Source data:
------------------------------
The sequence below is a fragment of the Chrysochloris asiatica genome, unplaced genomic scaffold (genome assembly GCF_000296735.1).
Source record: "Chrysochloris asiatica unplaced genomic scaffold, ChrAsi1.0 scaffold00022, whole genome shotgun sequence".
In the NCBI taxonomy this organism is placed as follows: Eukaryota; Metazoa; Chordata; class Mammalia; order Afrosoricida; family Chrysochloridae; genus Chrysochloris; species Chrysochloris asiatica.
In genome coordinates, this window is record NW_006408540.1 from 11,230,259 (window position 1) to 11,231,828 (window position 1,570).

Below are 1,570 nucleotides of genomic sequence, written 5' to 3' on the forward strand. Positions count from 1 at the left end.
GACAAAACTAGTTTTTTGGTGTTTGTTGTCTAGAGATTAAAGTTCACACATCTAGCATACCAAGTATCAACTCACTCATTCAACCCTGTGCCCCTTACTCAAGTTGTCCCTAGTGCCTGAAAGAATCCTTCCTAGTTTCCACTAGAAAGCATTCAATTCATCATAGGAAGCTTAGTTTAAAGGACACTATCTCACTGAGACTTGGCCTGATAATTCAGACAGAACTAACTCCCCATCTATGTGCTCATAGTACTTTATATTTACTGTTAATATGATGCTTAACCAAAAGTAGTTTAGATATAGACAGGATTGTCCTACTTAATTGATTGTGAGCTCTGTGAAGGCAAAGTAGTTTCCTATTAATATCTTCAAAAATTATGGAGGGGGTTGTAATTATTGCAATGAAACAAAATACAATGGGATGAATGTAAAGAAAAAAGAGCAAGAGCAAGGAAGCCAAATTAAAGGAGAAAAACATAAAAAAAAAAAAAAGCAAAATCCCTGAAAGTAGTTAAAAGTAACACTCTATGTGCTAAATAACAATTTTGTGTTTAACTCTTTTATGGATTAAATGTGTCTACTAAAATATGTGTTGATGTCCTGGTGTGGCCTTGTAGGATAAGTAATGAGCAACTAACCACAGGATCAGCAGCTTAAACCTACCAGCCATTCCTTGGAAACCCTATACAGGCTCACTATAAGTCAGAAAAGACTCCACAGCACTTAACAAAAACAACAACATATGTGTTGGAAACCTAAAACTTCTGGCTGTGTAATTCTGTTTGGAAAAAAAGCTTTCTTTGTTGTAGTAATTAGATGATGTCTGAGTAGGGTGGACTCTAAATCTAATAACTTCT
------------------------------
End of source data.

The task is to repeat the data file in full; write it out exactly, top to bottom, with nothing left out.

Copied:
The sequence below is a fragment of the Chrysochloris asiatica genome, unplaced genomic scaffold (genome assembly GCF_000296735.1).
Source record: "Chrysochloris asiatica unplaced genomic scaffold, ChrAsi1.0 scaffold00022, whole genome shotgun sequence".
In the NCBI taxonomy this organism is placed as follows: Eukaryota; Metazoa; Chordata; class Mammalia; order Afrosoricida; family Chrysochloridae; genus Chrysochloris; species Chrysochloris asiatica.
In genome coordinates, this window is record NW_006408540.1 from 11,230,259 (window position 1) to 11,231,828 (window position 1,570).

Below are 1,570 nucleotides of genomic sequence, written 5' to 3' on the forward strand. Positions count from 1 at the left end.
GACAAAACTAGTTTTTTGGTGTTTGTTGTCTAGAGATTAAAGTTCACACATCTAGCATACCAAGTATCAACTCACTCATTCAACCCTGTGCCCCTTACTCAAGTTGTCCCTAGTGCCTGAAAGAATCCTTCCTAGTTTCCACTAGAAAGCATTCAATTCATCATAGGAAGCTTAGTTTAAAGGACACTATCTCACTGAGACTTGGCCTGATAATTCAGACAGAACTAACTCCCCATCTATGTGCTCATAGTACTTTATATTTACTGTTAATATGATGCTTAACCAAAAGTAGTTTAGATATAGACAGGATTGTCCTACTTAATTGATTGTGAGCTCTGTGAAGGCAAAGTAGTTTCCTATTAATATCTTCAAAAATTATGGAGGGGGTTGTAATTATTGCAATGAAACAAAATACAATGGGATGAATGTAAAGAAAAAAGAGCAAGAGCAAGGAAGCCAAATTAAAGGAGAAAAACATAAAAAAAAAAAAAAGCAAAATCCCTGAAAGTAGTTAAAAGTAACACTCTATGTGCTAAATAACAATTTTGTGTTTAACTCTTTTATGGATTAAATGTGTCTACTAAAATATGTGTTGATGTCCTGGTGTGGCCTTGTAGGATAAGTAATGAGCAACTAACCACAGGATCAGCAGCTTAAACCTACCAGCCATTCCTTGGAAACCCTATACAGGCTCACTATAAGTCAGAAAAGACTCCACAGCACTTAACAAAAACAACAACATATGTGTTGGAAACCTAAAACTTCTGGCTGTGTAATTCTGTTTGGAAAAAAAGCTTTCTTTGTTGTAGTAATTAGATGATGTCTGAGTAGGGTGGACTCTAAATCTAATAACTTCT